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Smithsonian Museum to Launch Genomics Exhibit Supported by Life Technologies Foundation

NEW YORK (GenomeWeb News) – The Smithsonian Institution's National Museum of Natural History will collaborate with the National Human Genome Research Institute to open an exhibit next year that will highlight human genomics at its museum on the National Mall, leaders from the two institutes said at an NHGRI meeting in Bethesda yesterday.

Funded with $3 million from the Life Technologies Foundation and an additional $500,000 coming from other partners supporting the Foundation for the National Institutes of Health, the exhibit will seek to educate NMNH's seven million annual visitors about the human genome, and genomics in general, and how it is being studied and used for medicine and other purposes.

The exhibit will celebrate the tenth anniversary of the completion of the Human Genome Project and the 60th anniversary of the discovery of the DNA double helix by James Watson and Francis Crick. It will be housed in a 2,500 square-foot space in NMNH's Hall 23, a number that NHGRI Director Eric Green pointed out yesterday to the council reflects the number of human chromosome pairs.

"The goal of the exhibition is not just to celebrate but to look ahead and acknowledge that we are in the early stages of a very exciting genomic era, that we have learned a remarkable amount about how the genome works and how it contributes to health and disease, and that the pace of research is only accelerating and becoming increasingly relevant to people," Green told the National Advisory Council for Human Genome Research during its quarterly meeting yesterday, which was webcast via NHGRI's website.

"It is not enough [for] researchers like me and others at NHGRI and to be excited about the human genome and the opportunities before us. ... Because genomic knowledge will become increasingly relevant it is all the more urgent for the public to understand and to appreciate the applications it has for society and for individuals and medical care.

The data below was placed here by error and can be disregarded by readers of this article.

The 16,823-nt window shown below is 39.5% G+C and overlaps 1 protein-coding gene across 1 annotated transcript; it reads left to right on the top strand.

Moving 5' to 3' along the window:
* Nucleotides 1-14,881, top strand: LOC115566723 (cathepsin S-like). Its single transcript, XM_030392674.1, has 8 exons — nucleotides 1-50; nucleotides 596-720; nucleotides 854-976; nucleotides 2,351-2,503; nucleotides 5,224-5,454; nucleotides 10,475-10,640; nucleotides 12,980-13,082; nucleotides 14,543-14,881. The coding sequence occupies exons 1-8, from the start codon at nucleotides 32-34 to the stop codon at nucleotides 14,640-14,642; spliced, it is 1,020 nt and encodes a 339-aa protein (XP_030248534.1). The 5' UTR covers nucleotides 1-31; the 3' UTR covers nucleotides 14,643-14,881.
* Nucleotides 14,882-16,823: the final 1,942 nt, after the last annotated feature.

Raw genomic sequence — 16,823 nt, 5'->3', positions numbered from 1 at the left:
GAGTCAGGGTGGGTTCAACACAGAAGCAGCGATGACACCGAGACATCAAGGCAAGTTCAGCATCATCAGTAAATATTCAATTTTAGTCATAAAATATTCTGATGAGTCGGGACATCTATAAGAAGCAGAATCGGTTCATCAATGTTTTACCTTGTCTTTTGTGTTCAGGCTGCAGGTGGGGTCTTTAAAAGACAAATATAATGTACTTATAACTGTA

Other funders providing support for the initiative include the Brin Wojcicki Foundation; Celgene; Pacific Biosciences and PacBio President and CEO Michael Hunkapiller and his wife Beth; New England Biolabs; and Genentech.

Green said that the exhibit, which is currently in development and is scheduled to open next summer, will have several organizing themes, including "the genome and you," the natural world, and how genomic knowledge will help humanity. The exhibition also will touch on evolution, and the ethical, legal, and social obligations that come from a new understanding of human genomes, Green explained.

Elizabeth Duggal, who is associate director for public engagement at NMNH, told the council that "one of the key pillars of the museum's current strategic plan focuses on global genomics," so it is fitting that the museum will aim to "engage and educate" its visitors about the "transformative role of genomics" in the 21st Century.

"As the pace of research is only accelerating and becoming increasingly relevant to everyone, and the daily aspects of our lives, it is urgent for our visitors to identify [that] DNA is the universal code that connects all life on earth, past and present," Duggal said.

She said she views the exhibit as NMNH's "role as a museum to educate society about the revolutionary implications" that genomics will play in the advancement of personalized medical care. "Additionally, with this exhibit we can highlight how genomics helps us better understand the natural world around us," she said.

Duggal said that the "hi-tech, forward-looking exhibit" will remain at NMNH for at least one year and then it will travel to other venues around the country and the world. It will employ digital and social media platforms, and an accompanying documentary film project may be undertaken through partners at the Smithsonian or the Public Broadcasting Service, she noted.

Jonathan Coddington, associate director of research and collections at NMNH, told the council that the museum is well positioned to become "a museum of genomics."

He said that at some point the NMNH building will become "the largest and densest collection of genomes on Earth," adding that it is already the largest bio-repository in the world, and that harnessing the information in that repository for genomics research is part of the museum's five-year plan. Coddington also noted that the museum plans to create a 15,000 square-foot genomics lab located at the National Mall.

"At the end of months of initial intense planning between the staff at each institution, I can say to you that this genomics exhibit will be way cool and truly befitting of a field that is transforming so many aspects of biomedicine," Green told the council.

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